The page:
Trip Number: 13031A
Staff: Melinda Goodwater
- Dayhike through enchanting landscapes of sandstone spires, arches, and
- Enjoy breathtaking vistas of the Colorado Plateau and study the geologic
wonders of Bryce Canyon's amphitheaters and the Grand Staircase
- Search for mythical constellations, planets, and galaxies through telescopes
in one of the darkest night skies in the U.S.
- Campsites in a developed campground throughout the trip
- Delicious, fresh meals
- Group kitchen and camping gear
Hoodoo [hoo'doo] n. A pinnacle or odd-shaped rock left standing by the forces
Photo: Melinda Goodwater
Bryce Canyon National Park is an example of hoodoos on steroids. Technically,
Bryce is not a canyon at all, but rather a series of scooped-out amphitheaters
each showcasing the myriad of fantastic shapes these hoodoos can form. Eroded
from the top step of the geological Grand Staircase rising through the Colorado
Plateau from the Grand Canyon, it's difficult to take your eyes away from the
pink- and orange-hued bizarre rock spires. And with a week to explore the park,
we should see them all.
Ranging in elevation from 7,900 feet at our campground to 9,100 feet at the
highest end of the park, we will hike among these towers and through cool forests
far above the rising heat below. Views out onto the Grand Staircase-Escalante
National Monument, Aquarius Plateau, and as far south as Navajo Mountain on
the Utah-Arizona border will be ours. By day a series of challenging hikes are
planned from one end of the park to the other before returning to the comfort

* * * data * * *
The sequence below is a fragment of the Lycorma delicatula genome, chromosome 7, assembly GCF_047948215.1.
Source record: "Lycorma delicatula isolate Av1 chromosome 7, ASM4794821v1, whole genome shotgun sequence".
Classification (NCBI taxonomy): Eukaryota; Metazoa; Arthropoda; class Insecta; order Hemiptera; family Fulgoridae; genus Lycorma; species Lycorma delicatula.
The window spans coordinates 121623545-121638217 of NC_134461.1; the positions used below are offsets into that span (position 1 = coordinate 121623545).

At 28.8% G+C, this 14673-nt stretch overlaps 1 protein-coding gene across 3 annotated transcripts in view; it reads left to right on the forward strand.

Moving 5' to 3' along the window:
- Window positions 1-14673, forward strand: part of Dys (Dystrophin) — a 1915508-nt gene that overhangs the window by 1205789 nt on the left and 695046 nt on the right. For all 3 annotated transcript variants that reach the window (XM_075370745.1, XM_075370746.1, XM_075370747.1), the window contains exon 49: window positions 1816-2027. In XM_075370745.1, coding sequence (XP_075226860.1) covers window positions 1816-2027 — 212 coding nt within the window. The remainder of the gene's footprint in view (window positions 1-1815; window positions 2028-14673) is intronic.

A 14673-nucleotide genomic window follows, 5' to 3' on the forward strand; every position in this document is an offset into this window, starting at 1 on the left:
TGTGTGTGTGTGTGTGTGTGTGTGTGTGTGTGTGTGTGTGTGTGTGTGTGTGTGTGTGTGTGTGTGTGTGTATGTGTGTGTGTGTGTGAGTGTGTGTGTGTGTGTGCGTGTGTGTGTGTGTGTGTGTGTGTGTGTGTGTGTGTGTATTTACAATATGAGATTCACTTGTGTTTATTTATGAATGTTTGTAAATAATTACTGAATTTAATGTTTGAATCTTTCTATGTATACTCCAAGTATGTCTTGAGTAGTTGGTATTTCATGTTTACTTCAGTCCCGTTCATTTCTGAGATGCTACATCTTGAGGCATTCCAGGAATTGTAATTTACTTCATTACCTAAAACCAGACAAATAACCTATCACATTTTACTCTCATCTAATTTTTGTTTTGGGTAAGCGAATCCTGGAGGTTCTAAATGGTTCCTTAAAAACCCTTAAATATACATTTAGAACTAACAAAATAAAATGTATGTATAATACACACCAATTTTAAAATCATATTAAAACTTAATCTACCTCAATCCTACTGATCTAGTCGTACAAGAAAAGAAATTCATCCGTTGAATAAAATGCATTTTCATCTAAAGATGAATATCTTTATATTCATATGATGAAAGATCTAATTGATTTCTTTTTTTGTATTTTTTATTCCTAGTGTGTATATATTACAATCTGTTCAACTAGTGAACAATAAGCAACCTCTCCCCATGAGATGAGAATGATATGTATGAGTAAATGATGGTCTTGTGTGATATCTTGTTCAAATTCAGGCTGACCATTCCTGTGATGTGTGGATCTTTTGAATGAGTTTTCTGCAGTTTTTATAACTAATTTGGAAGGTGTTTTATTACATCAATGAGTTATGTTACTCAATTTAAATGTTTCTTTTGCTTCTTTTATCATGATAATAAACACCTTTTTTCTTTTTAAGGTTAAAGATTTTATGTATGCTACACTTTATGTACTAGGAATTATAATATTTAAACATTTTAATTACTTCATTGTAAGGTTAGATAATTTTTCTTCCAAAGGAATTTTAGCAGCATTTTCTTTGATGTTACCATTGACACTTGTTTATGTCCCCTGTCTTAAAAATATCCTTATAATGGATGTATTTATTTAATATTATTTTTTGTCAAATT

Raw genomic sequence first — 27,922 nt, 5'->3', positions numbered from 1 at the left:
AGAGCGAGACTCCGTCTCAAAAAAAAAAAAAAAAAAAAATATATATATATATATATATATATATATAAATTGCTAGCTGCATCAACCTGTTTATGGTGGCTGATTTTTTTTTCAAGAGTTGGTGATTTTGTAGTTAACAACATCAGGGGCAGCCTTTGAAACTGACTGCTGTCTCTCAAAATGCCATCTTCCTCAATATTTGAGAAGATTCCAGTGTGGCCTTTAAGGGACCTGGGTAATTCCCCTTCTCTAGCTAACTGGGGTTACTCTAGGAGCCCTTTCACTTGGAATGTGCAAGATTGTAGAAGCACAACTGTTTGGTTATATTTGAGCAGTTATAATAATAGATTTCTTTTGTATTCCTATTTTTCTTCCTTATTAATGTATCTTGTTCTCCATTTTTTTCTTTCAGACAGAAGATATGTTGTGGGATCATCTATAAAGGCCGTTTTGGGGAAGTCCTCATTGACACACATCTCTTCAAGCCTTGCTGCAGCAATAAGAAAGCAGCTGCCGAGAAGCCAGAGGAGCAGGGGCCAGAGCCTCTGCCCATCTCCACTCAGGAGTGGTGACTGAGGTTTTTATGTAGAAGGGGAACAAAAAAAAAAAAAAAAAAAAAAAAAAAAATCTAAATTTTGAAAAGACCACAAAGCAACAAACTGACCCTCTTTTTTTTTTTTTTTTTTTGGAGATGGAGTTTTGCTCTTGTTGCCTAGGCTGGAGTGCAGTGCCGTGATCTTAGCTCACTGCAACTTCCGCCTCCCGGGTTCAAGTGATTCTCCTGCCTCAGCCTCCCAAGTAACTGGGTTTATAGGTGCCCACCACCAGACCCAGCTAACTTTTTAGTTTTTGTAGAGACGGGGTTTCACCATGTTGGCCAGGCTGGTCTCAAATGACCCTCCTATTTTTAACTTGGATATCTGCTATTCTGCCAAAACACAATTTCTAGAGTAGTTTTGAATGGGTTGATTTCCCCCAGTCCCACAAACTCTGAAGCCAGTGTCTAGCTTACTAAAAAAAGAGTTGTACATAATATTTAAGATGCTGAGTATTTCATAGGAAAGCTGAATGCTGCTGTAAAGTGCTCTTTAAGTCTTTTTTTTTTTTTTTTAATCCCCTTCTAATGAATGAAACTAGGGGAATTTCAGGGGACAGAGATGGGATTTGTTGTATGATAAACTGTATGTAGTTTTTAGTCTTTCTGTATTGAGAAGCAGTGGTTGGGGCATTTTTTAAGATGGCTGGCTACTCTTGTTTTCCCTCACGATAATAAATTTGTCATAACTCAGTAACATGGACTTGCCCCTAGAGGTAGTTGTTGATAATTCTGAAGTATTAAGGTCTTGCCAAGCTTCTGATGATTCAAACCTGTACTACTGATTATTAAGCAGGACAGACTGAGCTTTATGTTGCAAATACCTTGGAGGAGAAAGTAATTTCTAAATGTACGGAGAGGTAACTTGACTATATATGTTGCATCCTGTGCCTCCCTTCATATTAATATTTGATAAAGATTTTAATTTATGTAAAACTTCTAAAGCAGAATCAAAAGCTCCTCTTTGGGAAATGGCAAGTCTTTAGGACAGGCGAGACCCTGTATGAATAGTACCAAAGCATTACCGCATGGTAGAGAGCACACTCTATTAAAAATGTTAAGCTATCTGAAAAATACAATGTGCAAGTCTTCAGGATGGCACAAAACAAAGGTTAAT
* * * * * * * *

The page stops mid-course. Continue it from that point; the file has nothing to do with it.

of our campsite. By night we will learn more about the park through evening
ranger programs, including opportunities to gaze at the stars and planets through
telescopes of amateur astronomers who are eager to share their celestial knowledge.
Bryce Canyon boasts some of the darkest night skies in the country, so more
stars or points of light -- around 7,500 -- can be seen here than nearly anywhere
In addition to geologic wonders and star-studded skies, Bryce is also home
to commonly seen creatures such as prairie dogs, mule deer, and pronghorn. About
210 species of birds also live in or visit the park. We'll also learn about
some its human history like how the hoodoos were discovered by Ebenezer Bryce,
a rancher reportedly looking for a cow, and after finding himself in one of
the other-worldly amphitheaters proclaimed that it's a hell of a place to lose
a cow. Though protected as a national park, we'll discuss mining and other activities
going on outside the park that impose on its integrity and the difficulty of
overcoming the local mindset when it comes to preserving southern Utah's riches